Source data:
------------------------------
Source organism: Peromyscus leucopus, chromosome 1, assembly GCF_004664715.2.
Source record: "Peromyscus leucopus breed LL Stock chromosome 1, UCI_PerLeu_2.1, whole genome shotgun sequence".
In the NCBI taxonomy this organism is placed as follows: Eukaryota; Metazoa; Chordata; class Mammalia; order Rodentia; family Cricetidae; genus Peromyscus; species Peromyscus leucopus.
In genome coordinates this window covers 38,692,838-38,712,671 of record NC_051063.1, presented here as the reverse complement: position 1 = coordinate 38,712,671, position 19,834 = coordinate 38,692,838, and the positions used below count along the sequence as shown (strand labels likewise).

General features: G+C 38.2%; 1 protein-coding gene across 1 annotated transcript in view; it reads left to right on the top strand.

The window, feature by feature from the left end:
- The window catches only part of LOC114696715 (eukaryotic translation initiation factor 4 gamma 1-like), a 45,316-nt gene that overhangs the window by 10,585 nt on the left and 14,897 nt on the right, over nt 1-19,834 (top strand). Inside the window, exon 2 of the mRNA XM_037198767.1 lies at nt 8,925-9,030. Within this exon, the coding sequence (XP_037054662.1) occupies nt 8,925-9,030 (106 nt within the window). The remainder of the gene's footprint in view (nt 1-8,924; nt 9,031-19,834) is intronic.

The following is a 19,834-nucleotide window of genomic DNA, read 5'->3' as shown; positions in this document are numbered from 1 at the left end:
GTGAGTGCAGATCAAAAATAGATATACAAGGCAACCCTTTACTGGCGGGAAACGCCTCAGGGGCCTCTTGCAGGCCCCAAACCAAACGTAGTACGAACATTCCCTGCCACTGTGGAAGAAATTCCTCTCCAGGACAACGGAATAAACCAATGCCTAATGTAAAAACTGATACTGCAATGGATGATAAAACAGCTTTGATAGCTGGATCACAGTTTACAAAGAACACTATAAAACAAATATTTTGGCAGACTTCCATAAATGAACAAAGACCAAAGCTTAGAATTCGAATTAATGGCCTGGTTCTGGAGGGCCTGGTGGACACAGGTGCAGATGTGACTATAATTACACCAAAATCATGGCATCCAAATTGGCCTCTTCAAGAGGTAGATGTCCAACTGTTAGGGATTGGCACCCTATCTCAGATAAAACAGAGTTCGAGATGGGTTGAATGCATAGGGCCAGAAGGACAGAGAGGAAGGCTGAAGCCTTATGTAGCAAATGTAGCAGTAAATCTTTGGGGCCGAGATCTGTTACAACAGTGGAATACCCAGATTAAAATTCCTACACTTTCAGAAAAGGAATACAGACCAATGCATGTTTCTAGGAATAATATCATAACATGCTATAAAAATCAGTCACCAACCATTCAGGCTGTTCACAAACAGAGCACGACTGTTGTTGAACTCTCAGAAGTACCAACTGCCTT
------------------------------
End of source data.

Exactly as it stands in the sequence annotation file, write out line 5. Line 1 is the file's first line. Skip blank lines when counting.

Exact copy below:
General features: G+C 38.2%; 1 protein-coding gene across 1 annotated transcript in view; it reads left to right on the top strand.